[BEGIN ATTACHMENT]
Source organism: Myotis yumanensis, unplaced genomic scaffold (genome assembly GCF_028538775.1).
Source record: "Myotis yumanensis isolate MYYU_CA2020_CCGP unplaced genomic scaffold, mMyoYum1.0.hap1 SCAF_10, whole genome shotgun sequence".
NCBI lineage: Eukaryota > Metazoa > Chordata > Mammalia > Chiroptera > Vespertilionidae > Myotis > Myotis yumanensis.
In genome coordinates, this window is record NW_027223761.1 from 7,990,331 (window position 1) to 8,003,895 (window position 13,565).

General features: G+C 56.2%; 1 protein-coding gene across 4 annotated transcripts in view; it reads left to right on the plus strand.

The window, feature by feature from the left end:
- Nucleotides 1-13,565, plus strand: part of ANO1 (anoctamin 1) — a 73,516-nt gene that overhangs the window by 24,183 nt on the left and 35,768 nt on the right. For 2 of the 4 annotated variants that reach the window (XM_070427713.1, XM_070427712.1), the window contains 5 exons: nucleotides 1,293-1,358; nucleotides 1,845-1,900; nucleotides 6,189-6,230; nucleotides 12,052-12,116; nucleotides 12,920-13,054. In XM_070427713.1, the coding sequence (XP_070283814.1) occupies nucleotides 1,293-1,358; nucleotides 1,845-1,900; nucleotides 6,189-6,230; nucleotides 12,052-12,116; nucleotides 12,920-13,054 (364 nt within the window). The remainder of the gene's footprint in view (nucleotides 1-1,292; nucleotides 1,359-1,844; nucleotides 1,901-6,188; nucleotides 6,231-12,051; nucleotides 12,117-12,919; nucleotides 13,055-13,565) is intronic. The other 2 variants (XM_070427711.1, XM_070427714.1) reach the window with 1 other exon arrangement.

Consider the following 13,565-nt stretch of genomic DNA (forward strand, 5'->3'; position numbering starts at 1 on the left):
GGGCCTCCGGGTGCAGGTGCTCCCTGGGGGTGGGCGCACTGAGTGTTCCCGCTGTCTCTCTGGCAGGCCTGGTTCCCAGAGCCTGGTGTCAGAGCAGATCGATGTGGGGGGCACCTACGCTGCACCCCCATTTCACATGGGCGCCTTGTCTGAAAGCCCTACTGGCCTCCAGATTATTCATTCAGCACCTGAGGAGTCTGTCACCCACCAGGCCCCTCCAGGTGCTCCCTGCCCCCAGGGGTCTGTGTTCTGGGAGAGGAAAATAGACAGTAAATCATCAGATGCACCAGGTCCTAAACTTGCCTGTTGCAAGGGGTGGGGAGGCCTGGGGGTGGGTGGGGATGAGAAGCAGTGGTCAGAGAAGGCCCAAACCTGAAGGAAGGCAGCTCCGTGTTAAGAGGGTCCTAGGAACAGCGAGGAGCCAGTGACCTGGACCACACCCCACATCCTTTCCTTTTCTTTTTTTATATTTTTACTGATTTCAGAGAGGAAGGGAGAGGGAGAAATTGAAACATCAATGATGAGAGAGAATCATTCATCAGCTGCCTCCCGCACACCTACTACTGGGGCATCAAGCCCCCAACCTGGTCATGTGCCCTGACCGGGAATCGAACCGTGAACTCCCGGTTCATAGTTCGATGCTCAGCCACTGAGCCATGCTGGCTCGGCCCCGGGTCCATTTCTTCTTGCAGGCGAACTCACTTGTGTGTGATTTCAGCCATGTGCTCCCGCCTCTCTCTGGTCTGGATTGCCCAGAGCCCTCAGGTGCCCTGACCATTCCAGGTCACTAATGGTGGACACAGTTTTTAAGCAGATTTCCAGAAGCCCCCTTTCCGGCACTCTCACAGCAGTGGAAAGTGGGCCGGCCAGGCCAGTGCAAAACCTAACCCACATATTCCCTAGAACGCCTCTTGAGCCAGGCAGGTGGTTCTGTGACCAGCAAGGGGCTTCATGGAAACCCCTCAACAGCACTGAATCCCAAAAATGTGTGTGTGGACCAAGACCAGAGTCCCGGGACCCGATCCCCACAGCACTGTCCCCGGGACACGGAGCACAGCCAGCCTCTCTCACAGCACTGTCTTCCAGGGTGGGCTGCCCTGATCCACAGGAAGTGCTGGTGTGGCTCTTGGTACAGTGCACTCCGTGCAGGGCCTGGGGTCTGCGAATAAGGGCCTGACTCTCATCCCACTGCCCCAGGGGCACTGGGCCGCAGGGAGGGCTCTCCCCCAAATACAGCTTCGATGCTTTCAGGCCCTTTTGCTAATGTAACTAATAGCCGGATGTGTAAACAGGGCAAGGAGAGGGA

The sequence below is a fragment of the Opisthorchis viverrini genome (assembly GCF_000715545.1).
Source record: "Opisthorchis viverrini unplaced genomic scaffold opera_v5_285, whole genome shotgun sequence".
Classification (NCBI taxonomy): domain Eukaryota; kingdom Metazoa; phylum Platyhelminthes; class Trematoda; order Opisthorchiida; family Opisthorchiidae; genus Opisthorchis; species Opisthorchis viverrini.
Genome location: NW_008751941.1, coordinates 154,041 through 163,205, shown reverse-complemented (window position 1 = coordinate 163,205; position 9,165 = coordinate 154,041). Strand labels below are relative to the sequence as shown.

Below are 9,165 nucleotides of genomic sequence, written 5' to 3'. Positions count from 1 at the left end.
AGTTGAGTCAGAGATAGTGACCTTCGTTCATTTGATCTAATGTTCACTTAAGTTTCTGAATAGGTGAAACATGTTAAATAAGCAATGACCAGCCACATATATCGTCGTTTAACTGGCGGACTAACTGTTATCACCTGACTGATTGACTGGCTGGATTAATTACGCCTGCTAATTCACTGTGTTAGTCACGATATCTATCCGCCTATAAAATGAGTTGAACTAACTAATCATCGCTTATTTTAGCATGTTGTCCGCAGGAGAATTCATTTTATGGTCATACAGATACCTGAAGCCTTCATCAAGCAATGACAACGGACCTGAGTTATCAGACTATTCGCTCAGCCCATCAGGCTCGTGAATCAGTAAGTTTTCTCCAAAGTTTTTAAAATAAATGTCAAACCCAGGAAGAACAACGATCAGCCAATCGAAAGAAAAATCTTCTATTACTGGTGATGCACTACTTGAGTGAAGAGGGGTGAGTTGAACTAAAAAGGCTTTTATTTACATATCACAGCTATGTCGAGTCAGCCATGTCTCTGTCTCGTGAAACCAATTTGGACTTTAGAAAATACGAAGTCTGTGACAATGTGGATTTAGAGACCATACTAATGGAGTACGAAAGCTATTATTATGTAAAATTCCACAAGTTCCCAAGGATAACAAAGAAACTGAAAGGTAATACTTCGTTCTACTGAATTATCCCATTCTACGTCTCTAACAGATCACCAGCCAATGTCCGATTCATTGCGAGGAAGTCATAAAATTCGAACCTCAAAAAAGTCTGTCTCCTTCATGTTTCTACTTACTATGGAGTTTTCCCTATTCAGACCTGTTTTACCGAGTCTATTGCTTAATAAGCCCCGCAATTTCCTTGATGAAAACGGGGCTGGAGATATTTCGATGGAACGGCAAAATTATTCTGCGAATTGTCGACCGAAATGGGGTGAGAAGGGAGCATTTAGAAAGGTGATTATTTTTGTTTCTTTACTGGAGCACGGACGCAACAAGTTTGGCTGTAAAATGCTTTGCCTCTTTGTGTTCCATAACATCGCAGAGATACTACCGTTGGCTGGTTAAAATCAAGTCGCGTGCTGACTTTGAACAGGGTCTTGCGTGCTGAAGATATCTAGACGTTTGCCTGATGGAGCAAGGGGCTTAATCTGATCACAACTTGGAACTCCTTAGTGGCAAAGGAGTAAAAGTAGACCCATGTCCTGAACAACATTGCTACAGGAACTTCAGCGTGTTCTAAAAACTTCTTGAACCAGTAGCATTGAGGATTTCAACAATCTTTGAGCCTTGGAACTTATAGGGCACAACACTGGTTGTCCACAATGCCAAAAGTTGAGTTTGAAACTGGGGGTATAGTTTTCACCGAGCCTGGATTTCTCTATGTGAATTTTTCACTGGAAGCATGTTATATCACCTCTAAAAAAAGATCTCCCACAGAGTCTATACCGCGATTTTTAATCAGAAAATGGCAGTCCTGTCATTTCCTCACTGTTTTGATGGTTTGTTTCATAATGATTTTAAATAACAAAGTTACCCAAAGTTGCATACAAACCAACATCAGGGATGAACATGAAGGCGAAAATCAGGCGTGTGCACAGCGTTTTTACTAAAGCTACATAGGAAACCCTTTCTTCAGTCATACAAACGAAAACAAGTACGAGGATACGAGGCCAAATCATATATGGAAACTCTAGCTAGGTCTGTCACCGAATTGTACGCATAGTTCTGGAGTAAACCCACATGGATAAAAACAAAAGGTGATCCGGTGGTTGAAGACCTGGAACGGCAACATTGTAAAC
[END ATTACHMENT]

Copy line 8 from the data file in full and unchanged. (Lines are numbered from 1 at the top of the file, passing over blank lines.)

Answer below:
Consider the following 13,565-nt stretch of genomic DNA (forward strand, 5'->3'; position numbering starts at 1 on the left):